Estimated Time Paraprofessionals Spent in Close Proximity (< 3 feet) from student with special learning needs from elementary to high school


Quadrant results
Quadrant Results 3 feet) from student with special learning needs from elementary to high school

  • Survey results were also broken down into 4 quadrants of concern:

    • Excessive Proximity

    • Questionable Resource Allocation

    • Insufficient teacher ownership and engagement

    • Dependence on paraprofessionals

  • Please note that scores above 3.5 indicate an area of concern.


  • Quadrant results by profession
    Quadrant Results by Profession 3 feet) from student with special learning needs from elementary to high school


    Quadrant results by profession1
    Quadrant Results by Profession 3 feet) from student with special learning needs from elementary to high school

    • According to Giangreco and Broer (2003), all quadrants indicated an over-reliance on paraprofessionals. The only area not of concern was the rating of questionable allocation of resources by paraprofessionals.

    • Professionals rated the following two quadrants as highest:

      • Dependence on paraprofessionals.

      • Questionable allocation of resources

  • Paraprofessionals rated the following two quadrants as highest:

    • Insufficient teacher ownership and engagement

    • Dependence on paraprofessionals


  • What can we do
    What can we do? 3 feet) from student with special learning needs from elementary to high school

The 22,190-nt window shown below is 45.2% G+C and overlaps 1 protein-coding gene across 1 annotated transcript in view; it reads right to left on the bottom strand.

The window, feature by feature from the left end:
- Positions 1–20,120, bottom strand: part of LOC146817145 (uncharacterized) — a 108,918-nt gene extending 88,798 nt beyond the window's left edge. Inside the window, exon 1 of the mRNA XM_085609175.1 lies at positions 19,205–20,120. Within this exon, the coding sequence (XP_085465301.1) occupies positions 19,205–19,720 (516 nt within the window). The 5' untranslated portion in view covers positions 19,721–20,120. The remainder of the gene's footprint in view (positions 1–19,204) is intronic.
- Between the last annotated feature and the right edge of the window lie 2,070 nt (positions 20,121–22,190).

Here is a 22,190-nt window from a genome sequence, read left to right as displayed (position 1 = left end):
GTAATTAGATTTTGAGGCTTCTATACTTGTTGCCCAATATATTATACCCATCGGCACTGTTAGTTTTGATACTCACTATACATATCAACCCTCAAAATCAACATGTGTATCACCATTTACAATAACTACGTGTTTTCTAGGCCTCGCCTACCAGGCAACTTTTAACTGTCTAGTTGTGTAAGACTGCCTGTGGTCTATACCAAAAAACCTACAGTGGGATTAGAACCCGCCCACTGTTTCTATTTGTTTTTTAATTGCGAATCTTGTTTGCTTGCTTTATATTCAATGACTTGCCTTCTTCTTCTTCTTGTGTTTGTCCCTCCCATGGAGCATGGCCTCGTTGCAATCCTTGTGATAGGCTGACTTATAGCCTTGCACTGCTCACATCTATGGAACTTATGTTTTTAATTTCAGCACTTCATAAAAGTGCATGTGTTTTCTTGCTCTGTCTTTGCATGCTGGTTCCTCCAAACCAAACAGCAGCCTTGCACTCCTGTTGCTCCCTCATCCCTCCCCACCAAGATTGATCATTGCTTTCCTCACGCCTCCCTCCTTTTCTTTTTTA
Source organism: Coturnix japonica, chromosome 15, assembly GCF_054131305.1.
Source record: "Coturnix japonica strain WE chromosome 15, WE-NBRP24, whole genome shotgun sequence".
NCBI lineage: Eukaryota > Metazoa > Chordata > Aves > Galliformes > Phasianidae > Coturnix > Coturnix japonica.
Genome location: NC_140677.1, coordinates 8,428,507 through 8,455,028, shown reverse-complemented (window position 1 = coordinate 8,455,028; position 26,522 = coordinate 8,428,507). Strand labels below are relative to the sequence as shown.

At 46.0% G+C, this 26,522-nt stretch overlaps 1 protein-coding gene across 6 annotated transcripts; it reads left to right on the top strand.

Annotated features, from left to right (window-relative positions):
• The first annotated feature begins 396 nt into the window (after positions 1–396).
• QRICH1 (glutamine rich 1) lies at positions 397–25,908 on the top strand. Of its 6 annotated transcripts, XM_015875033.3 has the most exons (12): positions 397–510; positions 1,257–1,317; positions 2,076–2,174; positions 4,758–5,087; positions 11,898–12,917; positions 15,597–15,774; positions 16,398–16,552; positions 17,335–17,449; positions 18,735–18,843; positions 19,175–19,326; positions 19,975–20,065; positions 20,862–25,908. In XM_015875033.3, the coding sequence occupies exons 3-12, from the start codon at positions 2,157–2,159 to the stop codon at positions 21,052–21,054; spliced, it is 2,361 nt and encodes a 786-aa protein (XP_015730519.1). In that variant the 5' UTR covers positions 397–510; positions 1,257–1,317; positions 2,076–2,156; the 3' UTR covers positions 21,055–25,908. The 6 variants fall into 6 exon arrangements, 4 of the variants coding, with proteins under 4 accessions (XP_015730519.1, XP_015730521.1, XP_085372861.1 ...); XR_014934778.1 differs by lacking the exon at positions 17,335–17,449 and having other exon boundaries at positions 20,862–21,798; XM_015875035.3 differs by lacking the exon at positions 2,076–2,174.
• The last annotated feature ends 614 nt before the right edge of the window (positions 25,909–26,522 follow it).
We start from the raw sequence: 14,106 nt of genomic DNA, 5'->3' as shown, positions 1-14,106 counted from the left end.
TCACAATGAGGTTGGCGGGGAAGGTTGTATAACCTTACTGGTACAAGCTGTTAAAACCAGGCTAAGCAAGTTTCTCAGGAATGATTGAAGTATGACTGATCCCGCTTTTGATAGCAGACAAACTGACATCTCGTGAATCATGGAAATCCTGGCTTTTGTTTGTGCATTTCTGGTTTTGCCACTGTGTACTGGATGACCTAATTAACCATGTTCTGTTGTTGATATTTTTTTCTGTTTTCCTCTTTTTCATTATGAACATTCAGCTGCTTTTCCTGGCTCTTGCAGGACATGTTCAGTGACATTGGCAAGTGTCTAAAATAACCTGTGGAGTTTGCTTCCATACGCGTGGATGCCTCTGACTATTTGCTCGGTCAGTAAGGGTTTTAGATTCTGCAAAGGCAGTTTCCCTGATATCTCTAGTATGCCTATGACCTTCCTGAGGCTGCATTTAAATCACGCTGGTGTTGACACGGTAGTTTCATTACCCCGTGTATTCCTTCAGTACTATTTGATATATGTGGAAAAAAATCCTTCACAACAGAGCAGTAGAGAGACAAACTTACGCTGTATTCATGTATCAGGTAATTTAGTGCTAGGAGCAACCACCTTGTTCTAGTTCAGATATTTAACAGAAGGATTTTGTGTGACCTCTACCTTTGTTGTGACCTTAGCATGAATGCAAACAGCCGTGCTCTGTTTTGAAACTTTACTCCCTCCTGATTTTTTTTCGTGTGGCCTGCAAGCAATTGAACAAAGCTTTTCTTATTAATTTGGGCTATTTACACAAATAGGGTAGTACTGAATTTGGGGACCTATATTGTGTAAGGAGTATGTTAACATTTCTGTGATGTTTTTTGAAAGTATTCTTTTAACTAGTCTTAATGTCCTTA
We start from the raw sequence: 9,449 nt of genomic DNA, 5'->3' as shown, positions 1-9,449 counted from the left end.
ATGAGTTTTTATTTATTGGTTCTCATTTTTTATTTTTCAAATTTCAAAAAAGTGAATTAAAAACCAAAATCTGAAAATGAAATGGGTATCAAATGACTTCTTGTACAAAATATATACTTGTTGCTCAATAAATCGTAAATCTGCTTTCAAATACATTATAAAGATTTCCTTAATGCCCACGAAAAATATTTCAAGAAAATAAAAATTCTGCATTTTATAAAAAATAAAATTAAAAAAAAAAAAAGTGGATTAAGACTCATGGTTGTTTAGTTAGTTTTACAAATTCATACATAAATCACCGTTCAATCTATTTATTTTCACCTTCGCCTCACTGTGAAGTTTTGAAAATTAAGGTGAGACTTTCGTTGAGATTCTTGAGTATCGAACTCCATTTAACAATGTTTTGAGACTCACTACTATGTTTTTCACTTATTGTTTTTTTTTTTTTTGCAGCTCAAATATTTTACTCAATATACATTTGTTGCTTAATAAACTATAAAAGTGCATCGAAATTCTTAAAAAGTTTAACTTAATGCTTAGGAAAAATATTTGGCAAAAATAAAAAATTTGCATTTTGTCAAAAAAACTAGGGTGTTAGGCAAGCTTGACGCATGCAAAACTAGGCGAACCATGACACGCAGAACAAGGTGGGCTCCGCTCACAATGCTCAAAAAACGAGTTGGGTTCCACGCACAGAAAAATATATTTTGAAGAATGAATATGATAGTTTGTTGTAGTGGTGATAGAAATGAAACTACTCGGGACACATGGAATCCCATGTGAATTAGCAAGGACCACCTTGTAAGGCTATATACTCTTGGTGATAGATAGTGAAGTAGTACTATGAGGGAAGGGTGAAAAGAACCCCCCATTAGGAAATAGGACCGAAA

• We need to utilize paraprofessional supports in responsible ways. Specifically this means that:

      • Instruction by paraprofessionals:

        • should be supplemental, rather than primary or exclusive

        • should be planned by qualified personnel

        • Should be based on explicit and intensive training in research-supported, best practices

        • Should be followed by on-going supervision

        • Non-instructional roles for paraprofessionals (e.g. clerical, materials preparation, personal care) should be acknowledged and valued as important contributions to enable teachers to spend time with students.


    What can we do1
    What can we do? 3 feet) from student with special learning needs from elementary to high school

    • We need to utilize paraprofessional supports in responsible ways by:

      • Facilitating peer interactions and other natural supports

      • Involving students in making decisions about their own supports

      • Exploring less restrictive options to using 1:1 paraprofessional supports.

      • Exploring ways to fade 1:1 supports

      • Having and refining a process for making decisions about 1:1 professional supports.

      • Exploring alternatives (resource reallocation, co-teaching, transitional use of paraprofessionals, peer supports)

        Giangreco, 2009


    What can we do2
    What can we do? 3 feet) from student with special learning needs from elementary to high school

    • To meet these ends, we need to continue to train all staff in the roles and responsibilities of both paraprofessionals and professionals when working with all children. This includes:

      • Providing appropriate training on working with paraprofessionals. One way we propose achieving this is through our Teacher and EA Module (TEAM) digital orientation package that will work to orient and train both teachers and paraprofessionals on effective practices to support all learners.

      • Awareness of our present practice is the first step to fostering a change in practice.

      • Following the development of TEAM, its introduction and use, we anticipate re-assessing our division’s reliance on paraprofessionals.